The work of addressing the cultural and institutional patterns that brought us to this point cannot be carried out by one person, nor any small group, no matter how well-practiced or devoted they may be. It is a collective responsibility that all who wish to see the Shambhala tradition emerge from this crisis now share. The wisdom that is at the core of that tradition is owned by no one. Everywhere it has arrived, it has adapted and changed to meet the intelligence of those who have been entrusted with it.
I feel that it is important to say this clearly and without hesitation: Shambhala is all of us. It is the community of warriors, teachers, meditators, and workers who have devoted their sweat and tears to its propagation across decades and generations. Now, we must decide how to care for that inheritance so we may pass it along to others, just as it was given to us.
Throughout the history of our sangha, authentic dharma has been offered by our teachers in many forms. The insights gained on zafus, benches, and teaching chairs have transformed people’s lives and given them tools to work with their minds and contemplate the nature of reality. But that is understandably of small consolation to those who were hurt, and who left exhausted and disillusioned.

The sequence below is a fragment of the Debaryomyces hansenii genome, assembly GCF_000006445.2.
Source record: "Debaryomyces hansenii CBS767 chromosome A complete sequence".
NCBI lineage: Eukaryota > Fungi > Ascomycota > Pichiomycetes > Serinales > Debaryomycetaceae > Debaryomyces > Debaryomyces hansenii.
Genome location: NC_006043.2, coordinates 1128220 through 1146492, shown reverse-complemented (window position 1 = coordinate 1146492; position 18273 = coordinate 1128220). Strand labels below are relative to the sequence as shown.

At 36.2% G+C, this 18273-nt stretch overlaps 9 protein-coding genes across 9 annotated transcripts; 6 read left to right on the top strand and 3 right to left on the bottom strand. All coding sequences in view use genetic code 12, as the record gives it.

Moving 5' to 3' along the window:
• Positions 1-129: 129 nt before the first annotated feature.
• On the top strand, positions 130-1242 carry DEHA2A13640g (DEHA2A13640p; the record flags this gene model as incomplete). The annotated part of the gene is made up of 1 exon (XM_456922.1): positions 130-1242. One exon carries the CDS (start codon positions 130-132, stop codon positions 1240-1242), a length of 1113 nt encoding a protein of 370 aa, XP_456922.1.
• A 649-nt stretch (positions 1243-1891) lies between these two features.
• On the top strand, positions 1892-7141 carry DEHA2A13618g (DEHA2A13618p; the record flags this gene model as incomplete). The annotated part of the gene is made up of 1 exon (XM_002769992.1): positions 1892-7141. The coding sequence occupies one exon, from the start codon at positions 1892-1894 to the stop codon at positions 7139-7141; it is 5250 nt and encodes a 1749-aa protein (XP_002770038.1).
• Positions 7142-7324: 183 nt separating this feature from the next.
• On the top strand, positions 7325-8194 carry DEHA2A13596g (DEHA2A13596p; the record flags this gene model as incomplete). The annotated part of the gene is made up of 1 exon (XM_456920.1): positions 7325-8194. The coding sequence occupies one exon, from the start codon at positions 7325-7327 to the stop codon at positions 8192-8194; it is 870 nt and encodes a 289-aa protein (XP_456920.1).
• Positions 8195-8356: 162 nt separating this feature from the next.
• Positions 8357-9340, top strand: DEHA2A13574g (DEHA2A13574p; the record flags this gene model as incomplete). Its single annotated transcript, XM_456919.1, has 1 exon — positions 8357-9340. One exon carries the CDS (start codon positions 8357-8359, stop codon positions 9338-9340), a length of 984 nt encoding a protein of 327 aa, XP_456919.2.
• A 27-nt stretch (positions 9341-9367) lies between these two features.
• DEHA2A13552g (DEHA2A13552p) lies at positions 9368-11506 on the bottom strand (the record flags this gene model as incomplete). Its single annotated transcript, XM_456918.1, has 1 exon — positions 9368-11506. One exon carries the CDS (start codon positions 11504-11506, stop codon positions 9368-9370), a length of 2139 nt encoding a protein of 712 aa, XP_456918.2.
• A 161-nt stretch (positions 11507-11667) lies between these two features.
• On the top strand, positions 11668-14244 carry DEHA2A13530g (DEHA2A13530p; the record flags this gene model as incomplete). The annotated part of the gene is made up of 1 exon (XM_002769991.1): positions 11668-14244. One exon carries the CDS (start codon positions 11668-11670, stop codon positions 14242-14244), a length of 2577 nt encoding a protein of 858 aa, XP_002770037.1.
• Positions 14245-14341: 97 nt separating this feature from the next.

Chogyam Trungpa once told us to “never give up on anyone.” But that is not a license to evade responsibility for harmful behavior or abuses of power. When we harm others, consciously or not, we must be brave enough to face the consequences of our actions, and if we cannot do so, our positions of leadership are not inviolable. None of us is above a reckoning with that pain.
I recognize that this includes me. And I know that some of you who are reading this may feel that my own proximity to power and authority over the years makes me a questionable spokesperson for change. All of those who have held leadership positions must be willing to account for the moment we are in and how we arrived here. I am no exception to this. But this brings me to the purpose of this letter.
When the Vidyadhara died, he passed on responsibility for his legacy and sangha to a number of people. While it is undeniable that he hoped the Shambhala tradition would be carried forward by his son, he left me with control over the copyrights for all his writings, practice instructions, sadhanas, translations, and termas. I believe that this was intended to provide checks and balances in case there were difficulties in the future. After his death, in my role as the Druk Sakyong Wangmo I periodically gave authorization to sangha members who wished to practice the Werma Sadhana.